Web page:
It makes you sit up and take notice when a valuable company goes public and everyone is given the opportunity to participate financially. Birkenstock AG, a well-known German branded goods retailer, is offering some of its shares to a broad public for investment in September. It is noticeable that the IPO is by no means taking place in Germany, but rather, as with Biontech, in the USA. There is a trend in this. The British semiconductor manufacturer Arm Holdings also bypassed its home stock exchange in London last week and focused on the US trading floor.
Christoph Bruns is a fund manager, board member and main shareholder of the Loys AG fund company. You can find more “Capital” columns by Christoph Bruns here.
It is obvious why the current owners decide to go public in the USA. America is the world center of the stock market. A large, broad and deep financial market infrastructure in New York, Chicago, Boston, Miami, San Francisco and many other US metropolises contributes significantly to the country's prosperity. The largest capital collection agencies in the world are based in the United States.
What's more: valuation premiums are achieved on the American stock exchange compared to other stock exchanges. In this regard, compare the stock valuations of competitors Nike and Adidas. You will immediately notice the advantage that the Americans have over the Herzogenaurachers. While Nike is more than twice as big as Adidas in terms of sales, its market value is almost five times as high as that of Herzogenaurach.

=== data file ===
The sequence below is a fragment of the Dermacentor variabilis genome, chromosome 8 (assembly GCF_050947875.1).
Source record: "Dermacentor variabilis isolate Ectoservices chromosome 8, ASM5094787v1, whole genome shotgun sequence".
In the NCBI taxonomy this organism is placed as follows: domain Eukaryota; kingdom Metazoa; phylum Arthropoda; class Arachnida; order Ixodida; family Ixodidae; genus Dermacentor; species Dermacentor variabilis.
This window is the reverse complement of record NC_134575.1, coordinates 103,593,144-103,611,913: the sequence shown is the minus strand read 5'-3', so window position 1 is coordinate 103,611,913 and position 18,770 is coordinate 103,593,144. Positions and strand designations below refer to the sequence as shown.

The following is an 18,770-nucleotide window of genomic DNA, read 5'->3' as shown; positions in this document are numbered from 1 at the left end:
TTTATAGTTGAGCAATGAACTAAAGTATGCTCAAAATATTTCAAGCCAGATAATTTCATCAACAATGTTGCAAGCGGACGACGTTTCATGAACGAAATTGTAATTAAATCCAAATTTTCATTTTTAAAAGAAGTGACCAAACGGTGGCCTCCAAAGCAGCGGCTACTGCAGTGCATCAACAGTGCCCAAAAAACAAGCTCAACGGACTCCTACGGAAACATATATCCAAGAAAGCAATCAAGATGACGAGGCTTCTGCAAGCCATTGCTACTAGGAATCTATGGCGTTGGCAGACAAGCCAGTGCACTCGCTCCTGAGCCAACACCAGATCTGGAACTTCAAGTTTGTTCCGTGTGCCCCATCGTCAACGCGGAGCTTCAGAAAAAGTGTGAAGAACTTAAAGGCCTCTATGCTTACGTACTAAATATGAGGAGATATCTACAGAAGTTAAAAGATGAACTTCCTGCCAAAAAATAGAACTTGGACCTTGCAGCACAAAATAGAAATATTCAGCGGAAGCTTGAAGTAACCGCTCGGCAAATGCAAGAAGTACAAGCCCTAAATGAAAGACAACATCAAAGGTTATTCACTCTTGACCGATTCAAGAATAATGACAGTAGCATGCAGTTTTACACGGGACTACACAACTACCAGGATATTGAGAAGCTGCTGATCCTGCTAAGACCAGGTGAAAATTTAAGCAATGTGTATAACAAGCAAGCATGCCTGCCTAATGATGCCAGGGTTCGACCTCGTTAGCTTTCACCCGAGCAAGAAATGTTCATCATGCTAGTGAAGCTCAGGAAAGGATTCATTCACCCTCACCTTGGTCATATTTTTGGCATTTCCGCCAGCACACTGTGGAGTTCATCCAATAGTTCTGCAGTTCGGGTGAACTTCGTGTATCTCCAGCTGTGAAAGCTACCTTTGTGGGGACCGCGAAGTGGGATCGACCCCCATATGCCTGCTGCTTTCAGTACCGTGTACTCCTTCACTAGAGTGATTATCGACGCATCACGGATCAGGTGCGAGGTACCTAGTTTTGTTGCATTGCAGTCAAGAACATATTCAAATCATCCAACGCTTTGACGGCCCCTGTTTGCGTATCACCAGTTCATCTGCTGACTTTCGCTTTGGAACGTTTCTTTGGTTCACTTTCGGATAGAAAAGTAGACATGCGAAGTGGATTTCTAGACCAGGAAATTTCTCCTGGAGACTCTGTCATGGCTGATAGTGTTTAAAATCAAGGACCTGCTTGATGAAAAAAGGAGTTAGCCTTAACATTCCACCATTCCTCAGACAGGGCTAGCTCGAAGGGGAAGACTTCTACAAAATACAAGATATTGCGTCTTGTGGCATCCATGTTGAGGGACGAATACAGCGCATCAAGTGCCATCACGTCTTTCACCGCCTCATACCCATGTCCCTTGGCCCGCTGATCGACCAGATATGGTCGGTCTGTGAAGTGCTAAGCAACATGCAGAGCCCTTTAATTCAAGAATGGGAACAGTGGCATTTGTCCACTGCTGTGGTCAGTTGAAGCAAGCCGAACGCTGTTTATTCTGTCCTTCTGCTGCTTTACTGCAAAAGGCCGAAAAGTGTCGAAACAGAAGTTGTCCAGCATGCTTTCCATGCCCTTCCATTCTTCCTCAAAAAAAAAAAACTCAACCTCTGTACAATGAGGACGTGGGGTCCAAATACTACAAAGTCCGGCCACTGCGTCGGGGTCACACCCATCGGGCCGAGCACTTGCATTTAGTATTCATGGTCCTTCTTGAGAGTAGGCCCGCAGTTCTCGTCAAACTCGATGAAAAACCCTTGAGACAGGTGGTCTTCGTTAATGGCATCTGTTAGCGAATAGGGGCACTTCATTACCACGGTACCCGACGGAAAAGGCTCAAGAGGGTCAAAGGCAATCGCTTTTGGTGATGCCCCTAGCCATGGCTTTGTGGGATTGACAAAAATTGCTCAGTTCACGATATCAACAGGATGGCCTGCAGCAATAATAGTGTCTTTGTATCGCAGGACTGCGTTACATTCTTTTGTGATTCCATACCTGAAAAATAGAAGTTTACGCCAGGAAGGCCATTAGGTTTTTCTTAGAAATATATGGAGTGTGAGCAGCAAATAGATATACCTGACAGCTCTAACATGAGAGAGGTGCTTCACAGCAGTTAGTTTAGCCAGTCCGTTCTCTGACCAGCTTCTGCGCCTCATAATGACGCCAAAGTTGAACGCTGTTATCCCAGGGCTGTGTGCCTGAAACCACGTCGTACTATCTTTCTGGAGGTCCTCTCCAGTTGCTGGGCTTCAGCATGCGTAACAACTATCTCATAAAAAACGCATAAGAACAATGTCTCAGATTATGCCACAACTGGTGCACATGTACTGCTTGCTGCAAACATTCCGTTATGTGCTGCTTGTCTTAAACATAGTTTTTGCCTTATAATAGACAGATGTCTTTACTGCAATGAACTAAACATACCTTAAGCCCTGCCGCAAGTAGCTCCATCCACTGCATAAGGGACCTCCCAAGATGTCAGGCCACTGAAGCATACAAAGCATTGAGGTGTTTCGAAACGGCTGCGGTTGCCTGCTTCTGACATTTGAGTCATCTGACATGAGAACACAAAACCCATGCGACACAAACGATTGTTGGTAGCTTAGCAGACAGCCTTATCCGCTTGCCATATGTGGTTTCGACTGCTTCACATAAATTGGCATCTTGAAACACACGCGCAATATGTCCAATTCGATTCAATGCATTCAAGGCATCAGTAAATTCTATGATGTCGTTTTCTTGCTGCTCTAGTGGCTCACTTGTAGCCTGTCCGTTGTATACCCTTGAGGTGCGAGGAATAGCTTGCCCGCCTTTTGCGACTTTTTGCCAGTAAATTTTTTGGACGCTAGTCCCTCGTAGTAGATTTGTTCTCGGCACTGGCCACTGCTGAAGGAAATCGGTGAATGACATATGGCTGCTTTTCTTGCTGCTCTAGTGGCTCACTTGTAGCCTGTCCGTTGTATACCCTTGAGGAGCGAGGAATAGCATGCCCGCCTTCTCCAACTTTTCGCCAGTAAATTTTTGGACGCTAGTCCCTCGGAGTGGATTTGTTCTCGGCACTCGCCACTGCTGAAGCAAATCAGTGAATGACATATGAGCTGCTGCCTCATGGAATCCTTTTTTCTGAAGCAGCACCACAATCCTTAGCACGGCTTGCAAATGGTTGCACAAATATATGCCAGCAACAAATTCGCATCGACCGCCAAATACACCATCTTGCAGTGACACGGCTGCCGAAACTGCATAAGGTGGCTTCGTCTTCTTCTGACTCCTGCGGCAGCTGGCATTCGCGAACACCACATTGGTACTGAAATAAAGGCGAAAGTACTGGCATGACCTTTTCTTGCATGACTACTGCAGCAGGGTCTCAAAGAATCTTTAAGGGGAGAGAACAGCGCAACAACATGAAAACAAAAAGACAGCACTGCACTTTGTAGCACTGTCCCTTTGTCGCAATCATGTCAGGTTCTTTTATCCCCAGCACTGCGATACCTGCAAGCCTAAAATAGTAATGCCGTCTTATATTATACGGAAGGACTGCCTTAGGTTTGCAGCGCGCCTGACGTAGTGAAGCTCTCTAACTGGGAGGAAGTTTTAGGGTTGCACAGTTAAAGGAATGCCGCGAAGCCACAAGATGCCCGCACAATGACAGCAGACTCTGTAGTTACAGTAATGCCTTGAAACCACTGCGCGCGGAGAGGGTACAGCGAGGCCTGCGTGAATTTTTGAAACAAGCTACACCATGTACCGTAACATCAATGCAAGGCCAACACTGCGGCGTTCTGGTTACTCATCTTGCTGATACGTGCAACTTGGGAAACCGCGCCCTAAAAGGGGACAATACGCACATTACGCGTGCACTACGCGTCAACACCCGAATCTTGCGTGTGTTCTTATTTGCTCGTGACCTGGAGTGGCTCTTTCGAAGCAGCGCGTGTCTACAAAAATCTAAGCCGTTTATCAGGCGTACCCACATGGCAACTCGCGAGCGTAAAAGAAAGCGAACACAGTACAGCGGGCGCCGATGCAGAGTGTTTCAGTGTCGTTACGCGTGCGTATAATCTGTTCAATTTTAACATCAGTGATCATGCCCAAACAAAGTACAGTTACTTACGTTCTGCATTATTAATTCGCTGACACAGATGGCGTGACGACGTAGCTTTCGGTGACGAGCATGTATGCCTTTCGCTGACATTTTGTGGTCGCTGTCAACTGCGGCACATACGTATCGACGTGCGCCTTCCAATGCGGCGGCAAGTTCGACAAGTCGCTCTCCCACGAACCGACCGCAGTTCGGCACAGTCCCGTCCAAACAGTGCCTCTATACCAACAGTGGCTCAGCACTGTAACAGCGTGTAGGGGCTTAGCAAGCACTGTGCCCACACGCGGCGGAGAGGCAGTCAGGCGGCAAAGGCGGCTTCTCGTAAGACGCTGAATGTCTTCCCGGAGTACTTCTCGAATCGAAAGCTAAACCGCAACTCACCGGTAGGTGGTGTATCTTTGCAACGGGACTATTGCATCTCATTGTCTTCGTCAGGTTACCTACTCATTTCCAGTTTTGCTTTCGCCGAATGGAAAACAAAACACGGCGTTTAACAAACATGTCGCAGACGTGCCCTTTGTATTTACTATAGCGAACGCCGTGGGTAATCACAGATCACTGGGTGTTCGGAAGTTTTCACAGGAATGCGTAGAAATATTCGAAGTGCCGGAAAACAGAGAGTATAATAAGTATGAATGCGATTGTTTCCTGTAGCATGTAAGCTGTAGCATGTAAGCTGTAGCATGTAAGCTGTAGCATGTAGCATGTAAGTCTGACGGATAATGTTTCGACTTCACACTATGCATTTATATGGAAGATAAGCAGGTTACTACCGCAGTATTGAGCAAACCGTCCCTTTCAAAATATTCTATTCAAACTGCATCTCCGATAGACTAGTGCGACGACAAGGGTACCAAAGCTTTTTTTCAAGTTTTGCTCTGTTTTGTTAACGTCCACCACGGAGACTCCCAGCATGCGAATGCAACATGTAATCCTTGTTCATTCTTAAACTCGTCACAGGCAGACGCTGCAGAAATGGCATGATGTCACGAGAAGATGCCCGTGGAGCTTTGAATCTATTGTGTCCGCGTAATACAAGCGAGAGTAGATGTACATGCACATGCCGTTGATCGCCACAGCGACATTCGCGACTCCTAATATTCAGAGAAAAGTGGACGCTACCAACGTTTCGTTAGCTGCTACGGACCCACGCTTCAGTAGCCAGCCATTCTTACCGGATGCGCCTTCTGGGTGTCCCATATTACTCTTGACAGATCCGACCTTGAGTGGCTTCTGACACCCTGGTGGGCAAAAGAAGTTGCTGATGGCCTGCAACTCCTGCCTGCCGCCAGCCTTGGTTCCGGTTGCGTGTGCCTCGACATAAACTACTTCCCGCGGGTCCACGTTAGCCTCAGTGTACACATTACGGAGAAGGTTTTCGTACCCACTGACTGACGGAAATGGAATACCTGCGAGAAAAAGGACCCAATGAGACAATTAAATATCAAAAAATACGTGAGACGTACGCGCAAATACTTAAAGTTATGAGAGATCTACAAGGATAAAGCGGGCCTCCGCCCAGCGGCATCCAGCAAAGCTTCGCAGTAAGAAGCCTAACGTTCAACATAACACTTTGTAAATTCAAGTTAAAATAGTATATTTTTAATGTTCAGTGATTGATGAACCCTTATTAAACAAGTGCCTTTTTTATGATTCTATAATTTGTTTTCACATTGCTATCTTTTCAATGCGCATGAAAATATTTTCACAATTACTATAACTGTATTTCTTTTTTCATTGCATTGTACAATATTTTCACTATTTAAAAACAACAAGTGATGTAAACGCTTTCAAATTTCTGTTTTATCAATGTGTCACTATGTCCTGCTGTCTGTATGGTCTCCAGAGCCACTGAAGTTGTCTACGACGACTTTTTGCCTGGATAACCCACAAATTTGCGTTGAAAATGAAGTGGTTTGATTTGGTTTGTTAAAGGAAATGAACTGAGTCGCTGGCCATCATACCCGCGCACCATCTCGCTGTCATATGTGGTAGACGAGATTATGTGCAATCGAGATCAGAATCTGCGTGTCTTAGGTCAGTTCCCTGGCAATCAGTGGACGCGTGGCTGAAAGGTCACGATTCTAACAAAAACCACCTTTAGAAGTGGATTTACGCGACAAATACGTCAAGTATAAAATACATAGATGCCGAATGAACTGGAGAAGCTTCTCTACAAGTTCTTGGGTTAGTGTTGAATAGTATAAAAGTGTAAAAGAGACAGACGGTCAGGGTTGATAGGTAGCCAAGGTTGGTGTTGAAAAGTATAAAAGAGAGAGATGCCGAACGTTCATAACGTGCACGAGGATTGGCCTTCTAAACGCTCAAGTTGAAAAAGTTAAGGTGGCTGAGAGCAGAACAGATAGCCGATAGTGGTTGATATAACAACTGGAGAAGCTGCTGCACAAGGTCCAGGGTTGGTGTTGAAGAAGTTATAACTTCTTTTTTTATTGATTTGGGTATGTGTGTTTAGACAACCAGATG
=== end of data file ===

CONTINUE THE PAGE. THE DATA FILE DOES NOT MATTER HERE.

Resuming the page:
It is no different with Exxon and Shell. These easily comparable companies are valued very differently. While Shell has a current price-to-earnings ratio of 7.5, Exxon's ratio is 12.5. Further examples could be added without difficulty.
The Birkenstock IPO in the USA is emblematic of the German equity culture, after the most expensive German company, Linde, turned its back on the stock exchange just a few months ago. The connection between prosperity and the stock market has remained largely unknown to German politicians and the population in recent decades. Some experts even speak of financial illiteracy. At the same time, wealth statistics regularly show how much Germans are left behind by other countries with a stronger stock orientation.
So what would it be like if Germany's economics minister took care of improving the stock market climate in this country? Of course, this would have to start in schools and educational institutions.
This article first appeared here in the business magazine "Capital", which, like stern, is part of RTL Deutschland.